Sarah Hope wants the world to get to know her home town for its good parenting, community, and extraordinary acts of charity.
Given all of the attention South Glens Falls, NY has been getting lately on Gawker, the New York Times, The Good Men Project, and ABC News because of that mother who bought strippers for her 16-year-old’s birthday party, I wished someone would highlight the best part of my little Upstate New York hometown. I hate to see this village of 4,000 get attention for all the wrong reasons, when in reality it is one of the most positive and charitable places in the country.
For the past 35 years, South Glens Falls High School has hosted an annual Marathon Dance. It’s not like the typical marathons of yore, where couples had to hang on to each other for dear life and take naps against one another’s chests to see who could stay standing the longest. No, the South High Marathon Dance (SHMD) is much bigger than that.
Each year, students in grades 9-12 come together the first weekend in March to dance for 28 hours straight and raise money for local charities and individuals in need. And it’s not just pennies we’re talking about here. Over the course of 35 years, SHMD has raised over $3 million for over 240 recipients. At the first event, 50 students raised $1,500 for the local Emergency Squad. In 2012, over 650 students raised more than $396,000. Records are broken every year. The dance begins at 6pm on Friday night, and ends at 10pm on Saturday. The dancers get one two hour sleep break at 4am and a few 15-minute breaks throughout; otherwise, they are dancing straight through. The stamina of these teenagers is impressive in itself, but the charitable spirit of the dance is truly electrifying.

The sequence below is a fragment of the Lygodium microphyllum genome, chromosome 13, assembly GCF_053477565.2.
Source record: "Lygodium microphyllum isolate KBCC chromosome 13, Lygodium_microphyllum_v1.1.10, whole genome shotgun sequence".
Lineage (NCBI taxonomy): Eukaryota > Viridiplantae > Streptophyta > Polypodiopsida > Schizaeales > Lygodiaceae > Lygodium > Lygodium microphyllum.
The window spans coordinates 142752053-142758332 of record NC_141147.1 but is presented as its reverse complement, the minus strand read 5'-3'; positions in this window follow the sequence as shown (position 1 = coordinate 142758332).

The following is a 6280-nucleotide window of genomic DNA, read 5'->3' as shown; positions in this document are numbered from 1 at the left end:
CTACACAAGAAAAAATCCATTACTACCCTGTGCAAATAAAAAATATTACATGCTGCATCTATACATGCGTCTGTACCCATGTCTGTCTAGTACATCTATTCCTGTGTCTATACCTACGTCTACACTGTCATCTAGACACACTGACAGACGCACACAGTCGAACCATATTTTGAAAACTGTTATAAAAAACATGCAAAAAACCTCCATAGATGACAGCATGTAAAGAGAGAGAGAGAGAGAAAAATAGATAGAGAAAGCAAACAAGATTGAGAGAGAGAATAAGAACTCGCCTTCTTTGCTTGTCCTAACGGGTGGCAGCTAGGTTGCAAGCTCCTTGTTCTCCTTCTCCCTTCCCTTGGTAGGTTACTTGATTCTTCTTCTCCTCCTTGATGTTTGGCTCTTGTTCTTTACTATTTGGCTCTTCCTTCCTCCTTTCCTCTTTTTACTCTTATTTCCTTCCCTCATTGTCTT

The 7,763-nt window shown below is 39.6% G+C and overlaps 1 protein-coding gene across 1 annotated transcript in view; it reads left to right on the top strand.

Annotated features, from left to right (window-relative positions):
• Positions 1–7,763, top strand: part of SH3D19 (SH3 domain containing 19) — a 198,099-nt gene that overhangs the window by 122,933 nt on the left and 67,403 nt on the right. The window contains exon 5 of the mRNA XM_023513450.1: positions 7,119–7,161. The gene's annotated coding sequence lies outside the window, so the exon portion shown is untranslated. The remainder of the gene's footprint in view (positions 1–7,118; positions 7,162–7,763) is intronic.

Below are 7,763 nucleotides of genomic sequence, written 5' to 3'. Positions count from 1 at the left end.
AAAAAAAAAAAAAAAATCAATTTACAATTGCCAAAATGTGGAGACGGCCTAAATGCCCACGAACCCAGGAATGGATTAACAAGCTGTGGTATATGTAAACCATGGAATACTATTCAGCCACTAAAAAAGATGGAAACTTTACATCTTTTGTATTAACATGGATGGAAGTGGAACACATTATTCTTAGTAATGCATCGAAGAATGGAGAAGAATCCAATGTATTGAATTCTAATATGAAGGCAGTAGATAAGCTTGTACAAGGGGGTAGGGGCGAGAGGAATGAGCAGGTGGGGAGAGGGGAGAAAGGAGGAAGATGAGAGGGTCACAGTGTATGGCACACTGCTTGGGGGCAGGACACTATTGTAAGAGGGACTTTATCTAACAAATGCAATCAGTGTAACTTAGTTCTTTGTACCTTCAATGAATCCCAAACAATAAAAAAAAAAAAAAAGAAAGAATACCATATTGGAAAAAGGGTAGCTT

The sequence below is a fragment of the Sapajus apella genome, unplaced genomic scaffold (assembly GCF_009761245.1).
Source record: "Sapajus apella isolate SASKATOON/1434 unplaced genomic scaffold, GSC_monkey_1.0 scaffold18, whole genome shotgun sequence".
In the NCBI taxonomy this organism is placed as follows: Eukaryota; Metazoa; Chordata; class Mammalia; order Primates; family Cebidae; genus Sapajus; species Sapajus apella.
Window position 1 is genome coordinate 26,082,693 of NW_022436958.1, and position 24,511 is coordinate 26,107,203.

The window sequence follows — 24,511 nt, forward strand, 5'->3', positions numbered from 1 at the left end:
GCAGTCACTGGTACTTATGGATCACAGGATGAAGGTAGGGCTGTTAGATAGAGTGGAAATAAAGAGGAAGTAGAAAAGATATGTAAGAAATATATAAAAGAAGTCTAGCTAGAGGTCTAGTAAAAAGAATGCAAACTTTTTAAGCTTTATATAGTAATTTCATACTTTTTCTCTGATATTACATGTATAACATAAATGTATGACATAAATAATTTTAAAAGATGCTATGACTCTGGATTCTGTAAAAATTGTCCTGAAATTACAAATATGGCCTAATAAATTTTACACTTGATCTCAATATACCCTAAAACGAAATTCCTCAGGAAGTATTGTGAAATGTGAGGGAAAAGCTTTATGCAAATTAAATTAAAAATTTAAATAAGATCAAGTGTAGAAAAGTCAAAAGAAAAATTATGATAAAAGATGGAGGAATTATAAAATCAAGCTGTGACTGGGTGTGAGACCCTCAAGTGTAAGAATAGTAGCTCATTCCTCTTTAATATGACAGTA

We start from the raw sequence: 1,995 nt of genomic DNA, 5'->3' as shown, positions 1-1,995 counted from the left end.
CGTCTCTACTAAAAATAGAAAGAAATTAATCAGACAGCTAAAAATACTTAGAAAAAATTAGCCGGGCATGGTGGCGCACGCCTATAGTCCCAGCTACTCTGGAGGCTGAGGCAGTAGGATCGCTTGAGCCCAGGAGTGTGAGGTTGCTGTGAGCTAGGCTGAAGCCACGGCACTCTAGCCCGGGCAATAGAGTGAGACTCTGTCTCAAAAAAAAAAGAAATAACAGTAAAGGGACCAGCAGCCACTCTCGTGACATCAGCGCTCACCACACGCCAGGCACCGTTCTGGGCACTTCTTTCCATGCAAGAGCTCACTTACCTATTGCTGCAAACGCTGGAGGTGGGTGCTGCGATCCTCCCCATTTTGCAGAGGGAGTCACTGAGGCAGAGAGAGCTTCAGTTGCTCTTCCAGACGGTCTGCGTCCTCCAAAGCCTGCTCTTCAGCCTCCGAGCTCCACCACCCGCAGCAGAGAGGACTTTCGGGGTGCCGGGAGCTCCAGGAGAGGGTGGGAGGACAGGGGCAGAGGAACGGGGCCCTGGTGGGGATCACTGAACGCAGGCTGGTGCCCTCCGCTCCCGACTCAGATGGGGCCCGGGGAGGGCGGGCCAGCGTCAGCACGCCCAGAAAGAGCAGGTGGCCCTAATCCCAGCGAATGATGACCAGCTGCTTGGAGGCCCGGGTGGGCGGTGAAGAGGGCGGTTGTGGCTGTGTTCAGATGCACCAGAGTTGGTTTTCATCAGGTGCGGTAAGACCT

Past recipients have included the Juvenile Diabetes Research Foundation, Habitat for Humanity and scholarship funds as well as local people in need of handicapped-accessible vans, organ transplants, motorized wheelchairs or help with other medical expenses. The funds raised have also sent terminally ill community members on vacations with their families and bought gifts for local families at Christmas. A full list can be found here.
Throughout the years, community involvement outside of the school has increased exponentially. In the weeks leading up to it, local restaurants host “marathon nights” when they donate 10% of their sales to the dance. The local fire department hosts an annual breakfast, prepared and served by student dancers and their families. Each of the district’s four elementary schools raise a few hundred dollars. Fathers and mothers go door-to-door and solicit family members across the country to boost their children’s contributions, then show up early on Friday morning to help hang lights, set up, and supervise student changing/nap rooms throughout the weekend. Community members donate thousands of bananas, oranges, hot dogs, water bottles, and other simple staple foods to sustain the kids during the dance. Each year, hundreds of alumni return to help out, inspire, and dance alongside their younger counterparts. I will not be attending this year, but you can bet I will be watching the live stream.
As much bad parenting as there is to be seen in the world, I don’t want this Judy Viger case to overshadow the tremendous amount of GOOD parenting that happens in my town. According to this year’s press release, nearly 80% of the school’s population participates. It is awe-inspiring to see the way these kids and their parents come together for something good, fostering a lifelong commitment to community involvement and charity.
When you see a terminally ill, wheelchair-bound child smiling ear-to-ear and waving to hundreds of students who are giving him an ear-splitting, energetic standing ovation, or hear a motivational speech from a past recipient who survived cancer and is standing before you, holding her newborn grandchild, eight years after her doctor gave her a six month death sentence, you begin to understand exactly how important this event is to so many people and their families.
The night concludes with a dramatic reveal of the total, followed by lots of crying and hugging. Students breathlessly make their way into the crowd to greet their families, collect their things and, bleary-eyed with emotional and physical exhaustion, head out into the night to sleep straight through Sunday. South Glens Falls residents return to life as usual on Monday, but the inspiration and joy of the accomplishment lasts throughout the year. For many, it lasts a lifetime.
The 2013 dance is this weekend, March 1st and 2nd. You can find information about each of this year’s recipients and donate online here.